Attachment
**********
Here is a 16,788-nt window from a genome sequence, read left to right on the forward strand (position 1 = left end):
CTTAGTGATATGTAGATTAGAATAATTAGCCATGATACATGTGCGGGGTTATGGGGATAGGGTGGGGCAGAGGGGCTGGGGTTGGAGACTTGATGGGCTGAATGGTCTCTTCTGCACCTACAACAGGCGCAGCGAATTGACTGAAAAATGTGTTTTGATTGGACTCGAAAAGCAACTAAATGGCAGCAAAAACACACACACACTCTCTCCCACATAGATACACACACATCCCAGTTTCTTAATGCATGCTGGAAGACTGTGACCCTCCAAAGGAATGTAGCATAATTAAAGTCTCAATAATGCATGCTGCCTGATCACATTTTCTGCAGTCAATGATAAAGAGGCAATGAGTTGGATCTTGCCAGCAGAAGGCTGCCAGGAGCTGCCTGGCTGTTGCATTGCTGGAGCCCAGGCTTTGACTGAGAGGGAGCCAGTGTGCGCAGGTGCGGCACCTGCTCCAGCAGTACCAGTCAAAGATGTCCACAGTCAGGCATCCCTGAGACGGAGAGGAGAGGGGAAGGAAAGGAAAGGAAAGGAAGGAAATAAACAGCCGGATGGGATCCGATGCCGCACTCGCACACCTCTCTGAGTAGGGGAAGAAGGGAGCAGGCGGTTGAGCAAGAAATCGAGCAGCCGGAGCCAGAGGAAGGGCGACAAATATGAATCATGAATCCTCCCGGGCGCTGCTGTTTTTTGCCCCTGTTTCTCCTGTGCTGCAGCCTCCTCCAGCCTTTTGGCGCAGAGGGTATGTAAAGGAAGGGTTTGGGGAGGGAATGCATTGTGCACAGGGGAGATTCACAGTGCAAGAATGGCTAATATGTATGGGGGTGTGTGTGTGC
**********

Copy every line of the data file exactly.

Here is a 16,788-nt window from a genome sequence, read left to right on the forward strand (position 1 = left end):
CTTAGTGATATGTAGATTAGAATAATTAGCCATGATACATGTGCGGGGTTATGGGGATAGGGTGGGGCAGAGGGGCTGGGGTTGGAGACTTGATGGGCTGAATGGTCTCTTCTGCACCTACAACAGGCGCAGCGAATTGACTGAAAAATGTGTTTTGATTGGACTCGAAAAGCAACTAAATGGCAGCAAAAACACACACACACTCTCTCCCACATAGATACACACACATCCCAGTTTCTTAATGCATGCTGGAAGACTGTGACCCTCCAAAGGAATGTAGCATAATTAAAGTCTCAATAATGCATGCTGCCTGATCACATTTTCTGCAGTCAATGATAAAGAGGCAATGAGTTGGATCTTGCCAGCAGAAGGCTGCCAGGAGCTGCCTGGCTGTTGCATTGCTGGAGCCCAGGCTTTGACTGAGAGGGAGCCAGTGTGCGCAGGTGCGGCACCTGCTCCAGCAGTACCAGTCAAAGATGTCCACAGTCAGGCATCCCTGAGACGGAGAGGAGAGGGGAAGGAAAGGAAAGGAAAGGAAGGAAATAAACAGCCGGATGGGATCCGATGCCGCACTCGCACACCTCTCTGAGTAGGGGAAGAAGGGAGCAGGCGGTTGAGCAAGAAATCGAGCAGCCGGAGCCAGAGGAAGGGCGACAAATATGAATCATGAATCCTCCCGGGCGCTGCTGTTTTTTGCCCCTGTTTCTCCTGTGCTGCAGCCTCCTCCAGCCTTTTGGCGCAGAGGGTATGTAAAGGAAGGGTTTGGGGAGGGAATGCATTGTGCACAGGGGAGATTCACAGTGCAAGAATGGCTAATATGTATGGGGGTGTGTGTGTGC